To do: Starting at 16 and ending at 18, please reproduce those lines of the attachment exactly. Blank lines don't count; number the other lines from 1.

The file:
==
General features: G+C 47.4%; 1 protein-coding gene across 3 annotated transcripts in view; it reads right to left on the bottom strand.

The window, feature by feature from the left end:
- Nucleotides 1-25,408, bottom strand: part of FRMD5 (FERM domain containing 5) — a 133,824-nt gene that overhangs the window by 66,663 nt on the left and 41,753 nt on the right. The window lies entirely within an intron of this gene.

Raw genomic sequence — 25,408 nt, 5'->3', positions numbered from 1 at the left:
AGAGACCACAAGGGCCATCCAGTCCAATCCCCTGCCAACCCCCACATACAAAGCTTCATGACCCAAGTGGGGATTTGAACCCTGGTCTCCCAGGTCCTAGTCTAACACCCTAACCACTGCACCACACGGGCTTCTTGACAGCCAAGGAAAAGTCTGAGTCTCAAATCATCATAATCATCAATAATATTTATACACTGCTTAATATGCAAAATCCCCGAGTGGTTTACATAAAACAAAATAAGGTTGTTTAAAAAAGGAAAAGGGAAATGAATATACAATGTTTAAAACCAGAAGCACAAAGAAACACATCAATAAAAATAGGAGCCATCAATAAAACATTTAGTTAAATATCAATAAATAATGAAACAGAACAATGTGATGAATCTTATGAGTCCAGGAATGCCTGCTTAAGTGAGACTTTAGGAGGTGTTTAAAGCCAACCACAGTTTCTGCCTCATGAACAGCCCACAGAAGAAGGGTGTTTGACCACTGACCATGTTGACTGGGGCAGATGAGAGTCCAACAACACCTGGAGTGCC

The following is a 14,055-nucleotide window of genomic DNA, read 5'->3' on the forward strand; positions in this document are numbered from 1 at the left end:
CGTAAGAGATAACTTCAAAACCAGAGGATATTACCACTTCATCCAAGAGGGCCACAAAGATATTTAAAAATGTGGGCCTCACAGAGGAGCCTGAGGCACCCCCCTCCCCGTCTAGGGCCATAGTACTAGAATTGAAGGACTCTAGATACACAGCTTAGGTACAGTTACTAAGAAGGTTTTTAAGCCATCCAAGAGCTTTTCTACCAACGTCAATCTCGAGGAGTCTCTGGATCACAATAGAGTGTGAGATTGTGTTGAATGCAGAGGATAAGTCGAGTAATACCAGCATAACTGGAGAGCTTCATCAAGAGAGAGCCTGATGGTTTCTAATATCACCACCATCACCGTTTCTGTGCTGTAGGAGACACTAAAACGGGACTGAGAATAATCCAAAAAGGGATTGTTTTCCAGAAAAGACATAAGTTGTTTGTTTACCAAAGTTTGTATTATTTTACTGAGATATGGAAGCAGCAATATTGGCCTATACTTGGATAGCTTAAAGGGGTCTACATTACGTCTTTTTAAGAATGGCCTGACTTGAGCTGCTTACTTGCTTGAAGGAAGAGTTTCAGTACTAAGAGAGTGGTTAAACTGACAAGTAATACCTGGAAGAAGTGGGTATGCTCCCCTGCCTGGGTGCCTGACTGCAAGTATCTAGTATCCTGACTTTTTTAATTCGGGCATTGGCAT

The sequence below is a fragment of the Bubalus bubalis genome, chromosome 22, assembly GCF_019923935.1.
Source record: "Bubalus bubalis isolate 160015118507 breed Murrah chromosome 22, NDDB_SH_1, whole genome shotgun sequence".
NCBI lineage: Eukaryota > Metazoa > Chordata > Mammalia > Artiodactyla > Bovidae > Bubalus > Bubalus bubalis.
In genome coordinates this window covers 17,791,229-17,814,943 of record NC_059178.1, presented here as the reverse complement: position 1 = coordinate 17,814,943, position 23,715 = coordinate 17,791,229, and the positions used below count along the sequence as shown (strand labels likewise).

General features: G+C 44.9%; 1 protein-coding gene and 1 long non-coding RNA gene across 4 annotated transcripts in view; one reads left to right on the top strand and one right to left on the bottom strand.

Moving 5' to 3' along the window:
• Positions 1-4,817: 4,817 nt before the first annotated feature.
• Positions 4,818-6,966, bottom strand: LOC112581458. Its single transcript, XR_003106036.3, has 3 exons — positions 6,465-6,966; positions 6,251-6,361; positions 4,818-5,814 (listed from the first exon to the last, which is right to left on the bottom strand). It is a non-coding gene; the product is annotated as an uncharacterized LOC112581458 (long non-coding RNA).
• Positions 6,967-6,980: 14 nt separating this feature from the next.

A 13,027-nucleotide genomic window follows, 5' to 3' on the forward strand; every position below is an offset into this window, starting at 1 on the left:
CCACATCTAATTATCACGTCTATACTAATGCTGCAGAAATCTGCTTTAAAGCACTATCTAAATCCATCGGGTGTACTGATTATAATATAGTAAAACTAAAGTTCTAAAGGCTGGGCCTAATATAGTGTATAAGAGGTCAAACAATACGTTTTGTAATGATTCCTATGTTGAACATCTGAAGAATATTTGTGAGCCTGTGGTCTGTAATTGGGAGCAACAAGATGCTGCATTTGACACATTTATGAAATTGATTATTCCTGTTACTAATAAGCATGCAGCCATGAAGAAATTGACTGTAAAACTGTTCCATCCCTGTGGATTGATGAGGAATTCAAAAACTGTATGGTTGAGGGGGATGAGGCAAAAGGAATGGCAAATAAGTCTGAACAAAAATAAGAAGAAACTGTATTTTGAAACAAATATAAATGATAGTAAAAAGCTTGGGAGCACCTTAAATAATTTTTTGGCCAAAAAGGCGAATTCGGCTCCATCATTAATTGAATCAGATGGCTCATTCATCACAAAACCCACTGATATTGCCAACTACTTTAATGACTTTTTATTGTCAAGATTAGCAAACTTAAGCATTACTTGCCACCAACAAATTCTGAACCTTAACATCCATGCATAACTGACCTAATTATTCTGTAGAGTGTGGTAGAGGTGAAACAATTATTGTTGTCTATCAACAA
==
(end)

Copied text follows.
• Positions 6,967-6,980: 14 nt separating this feature from the next.

A 13,027-nucleotide genomic window follows, 5' to 3' on the forward strand; every position below is an offset into this window, starting at 1 on the left:
CCACATCTAATTATCACGTCTATACTAATGCTGCAGAAATCTGCTTTAAAGCACTATCTAAATCCATCGGGTGTACTGATTATAATATAGTAAAACTAAAGTTCTAAAGGCTGGGCCTAATATAGTGTATAAGAGGTCAAACAATACGTTTTGTAATGATTCCTATGTTGAACATCTGAAGAATATTTGTGAGCCTGTGGTCTGTAATTGGGAGCAACAAGATGCTGCATTTGACACATTTATGAAATTGATTATTCCTGTTACTAATAAGCATGCAGCCATGAAGAAATTGACTGTAAAACTGTTCCATCCCTGTGGATTGATGAGGAATTCAAAAACTGTATGGTTGAGGGGGATGAGGCAAAAGGAATGGCAAATAAGTCTGAACAAAAATAAGAAGAAACTGTATTTTGAAACAAATATAAATGATAGTAAAAAGCTTGGGAGCACCTTAAATAATTTTTTGGCCAAAAAGGCGAATTCGGCTCCATCATTAATTGAATCAGATGGCTCATTCATCACAAAACCCACTGATATTGCCAACTACTTTAATGACTTTTTATTGTCAAGATTAGCAAACTTAAGCATTACTTGCCACCAACAAATTCTGAACCTTAACATCCATGCATAACTGACCTAATTATTCTGTAGAGTGTGGTAGAGGTGAAACAATTATTGTTGTCTATCAACAA